Report proposes spreading city's poor in suburbs Plan's aim is to stop decline of Baltimore, cut poverty rate

Henson rejects premise

Author Rusk warns of 'point of no return'

mayor, others wary

October 15, 1995|By TIMOTHY J. MULLANEY | TIMOTHY J. MULLANEY,SUN STAFF Staff writers Joanna Daemmrich and Patrick Gilbert contributed to this article.

An article in the Oct. 15 editions incorrectly reported that the city of Baltimore's settlement of a suit brought by the American Civil Liberties Union on behalf of tenants at four city housing projects that have been demolished or are slated for demolition would force residents to move out of the city.

The Sun regrets the errors.

Baltimore can cut its rate of poverty in half by 2015 if Maryland adopts policies aimed at spreading more poor Baltimoreans, especially poor blacks, throughout six surrounding counties and funneling some property taxes from suburban growth back into the city, according to a new book by one of the nation's leading urban scholars.

Baltimore Unbound, the result of a two-year study funded by the Abell Foundation, is a guide aimed at saving Baltimore from what author David Rusk calls a "point of no return."


Mr. Rusk says the city's 31 percent share of metropolitan Baltimore's population is overwhelmed by the demands of caring for 41 percent of the region's poor whites and 86 percent of its poor blacks, fueling a cycle of middle-class flight, citywide decline and poverty among black city dwellers that is all the more persistent because of its concentration in certain neighborhoods.

As a result, city residents' median family income has fallen to only 59 percent of their suburban neighbors', down from 92 percent in 1950. Twenty-two percent of Baltimoreans live in poverty.

Mr. Rusk says none of the 24 U.S. cities where city dwellers' incomes are less than 70 percent of the average in nearby suburbs, and that have big population losses and minority populations twice as concentrated as in the suburbs, have ever recovered.

"Baltimore can't deal with a role as a warehouse for the region's poor," says Mr. Rusk, a former mayor of Albuquerque, N.M., and son of the late Secretary of State Dean Rusk. "With those [statistics], Baltimore can't win. Those cities keep on going down and down. Not one of those cities has ever closed the income gap with its suburbs by even one percentage point."

Baltimore Unbound is controversial even before most people have read it.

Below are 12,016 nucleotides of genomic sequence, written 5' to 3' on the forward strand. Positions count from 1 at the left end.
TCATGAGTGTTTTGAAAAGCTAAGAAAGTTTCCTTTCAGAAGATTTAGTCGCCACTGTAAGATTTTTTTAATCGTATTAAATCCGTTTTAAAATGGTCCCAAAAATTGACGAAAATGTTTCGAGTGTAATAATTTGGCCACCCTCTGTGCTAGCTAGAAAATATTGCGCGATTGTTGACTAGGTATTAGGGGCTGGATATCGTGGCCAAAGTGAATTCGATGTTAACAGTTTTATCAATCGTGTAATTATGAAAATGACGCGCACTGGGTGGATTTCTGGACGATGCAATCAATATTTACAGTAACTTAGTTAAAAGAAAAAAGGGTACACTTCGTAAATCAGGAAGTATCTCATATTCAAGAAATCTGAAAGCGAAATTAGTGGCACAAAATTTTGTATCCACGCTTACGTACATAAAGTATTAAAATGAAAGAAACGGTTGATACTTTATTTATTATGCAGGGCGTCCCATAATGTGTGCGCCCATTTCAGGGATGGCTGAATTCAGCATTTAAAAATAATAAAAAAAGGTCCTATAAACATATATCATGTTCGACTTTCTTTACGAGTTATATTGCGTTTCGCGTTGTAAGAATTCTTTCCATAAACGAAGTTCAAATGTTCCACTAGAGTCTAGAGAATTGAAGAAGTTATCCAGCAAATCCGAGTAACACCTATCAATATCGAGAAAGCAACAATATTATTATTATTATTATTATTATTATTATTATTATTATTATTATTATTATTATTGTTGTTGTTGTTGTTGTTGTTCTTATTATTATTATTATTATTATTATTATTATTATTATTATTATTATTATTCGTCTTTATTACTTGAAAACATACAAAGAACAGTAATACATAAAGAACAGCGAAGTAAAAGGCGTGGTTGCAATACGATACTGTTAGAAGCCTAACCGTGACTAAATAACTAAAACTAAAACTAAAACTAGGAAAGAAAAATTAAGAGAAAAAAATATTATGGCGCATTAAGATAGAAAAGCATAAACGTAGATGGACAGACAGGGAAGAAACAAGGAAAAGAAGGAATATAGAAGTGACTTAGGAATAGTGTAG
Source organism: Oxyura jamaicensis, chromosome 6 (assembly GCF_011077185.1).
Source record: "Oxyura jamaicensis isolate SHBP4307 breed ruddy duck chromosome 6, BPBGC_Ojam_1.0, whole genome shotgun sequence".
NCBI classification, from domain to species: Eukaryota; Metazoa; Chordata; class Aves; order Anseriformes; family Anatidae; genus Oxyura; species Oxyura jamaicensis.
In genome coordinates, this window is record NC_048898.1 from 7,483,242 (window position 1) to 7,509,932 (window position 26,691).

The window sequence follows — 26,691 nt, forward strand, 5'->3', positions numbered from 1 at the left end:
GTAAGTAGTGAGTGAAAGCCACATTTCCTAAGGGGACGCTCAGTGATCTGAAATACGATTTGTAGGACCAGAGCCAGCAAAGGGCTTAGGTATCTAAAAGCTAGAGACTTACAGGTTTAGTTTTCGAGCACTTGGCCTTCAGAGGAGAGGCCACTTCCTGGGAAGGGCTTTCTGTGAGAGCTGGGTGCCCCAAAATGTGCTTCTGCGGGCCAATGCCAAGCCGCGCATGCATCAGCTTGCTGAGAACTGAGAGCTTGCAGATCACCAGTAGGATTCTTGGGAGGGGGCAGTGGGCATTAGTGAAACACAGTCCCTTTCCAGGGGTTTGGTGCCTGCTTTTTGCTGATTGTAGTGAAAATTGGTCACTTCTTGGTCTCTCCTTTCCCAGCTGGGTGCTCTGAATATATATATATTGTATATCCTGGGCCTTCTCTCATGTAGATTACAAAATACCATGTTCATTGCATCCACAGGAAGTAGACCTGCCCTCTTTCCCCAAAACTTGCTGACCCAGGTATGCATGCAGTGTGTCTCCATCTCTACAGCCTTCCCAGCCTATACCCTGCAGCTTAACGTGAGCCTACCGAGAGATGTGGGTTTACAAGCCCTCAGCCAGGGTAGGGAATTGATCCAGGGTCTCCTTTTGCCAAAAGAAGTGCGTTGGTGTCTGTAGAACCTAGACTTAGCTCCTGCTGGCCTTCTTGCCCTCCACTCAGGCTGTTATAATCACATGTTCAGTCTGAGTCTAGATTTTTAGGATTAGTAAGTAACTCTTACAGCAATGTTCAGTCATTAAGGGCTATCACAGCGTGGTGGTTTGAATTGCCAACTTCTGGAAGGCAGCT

Black politicians in Baltimore scorn the 159-page book's emphasis on concentrations of poor black people as the root of many urban ills, and they are wary of sharing power with suburban politicians.

And some suburban leaders say Mr. Rusk has done practically no political spadework to sell his ideas to the suburbs.

"I disagree with the premise, and I'm insulted by it," said Baltimore Housing Commissioner Daniel P. Henson III, who has worked to break up concentrated communities of poor blacks by demolishing city housing projects. "His premise is that Baltimore is forced to be a warehouse for poor blacks. I don't see how he proves that the city can't survive because it's 60 or 75 percent African-American."

"I think it's interesting for discussion purposes, but is it reality? No," said Michael Davis, a spokesman for Baltimore County Executive C. A. Dutch Ruppersberger III. "He's already written a book, and he's coming to tell us what he's saying. That's not a way to get cooperative change done."

Even Mr. Rusk admits that the political road to reform will take years, as did the battles for Camden Yards, Harborplace and the Baltimore-Washington International Airport, now-established landmarks that had to overcome fierce opposition.

"I don't know of any region of the country where independent suburban jurisdictions have come around voluntarily to a program like this," he says.

'Elastic cities'

Abell Foundation President Robert C. Embry Jr. said Abell commissioned the book in 1993, impressed by Mr. Rusk's reputation for studying other cities. Mr. Rusk is a supporter of what he calls "elastic cities," which expand their boundaries by annexing territory around their borders as those areas begin to attract population and commercial development.

In cities such as Indianapolis and Charlotte, Mr. Rusk notes that annexation has stemmed the erosion of city fiscal bases and slowed the descent of inner-city neighborhoods toward concentrated poverty. He does not propose that Baltimore annex suburban counties, both because Maryland law prohibits it and because a consolidated metro Baltimore would be too big to run efficiently. "That would be crazy," he says.

Instead, Mr. Rusk proposes three big ideas that are already law in Montgomery County, Minneapolis-St. Paul, Minn., and Portland, Ore.:

* To move people out of the city, he wants the state to make metropolitan Baltimore adopt a version of a Montgomery County law that requires builders of communities of more than 50 new homes to build 15 percent of their homes for people with low and moderate incomes.

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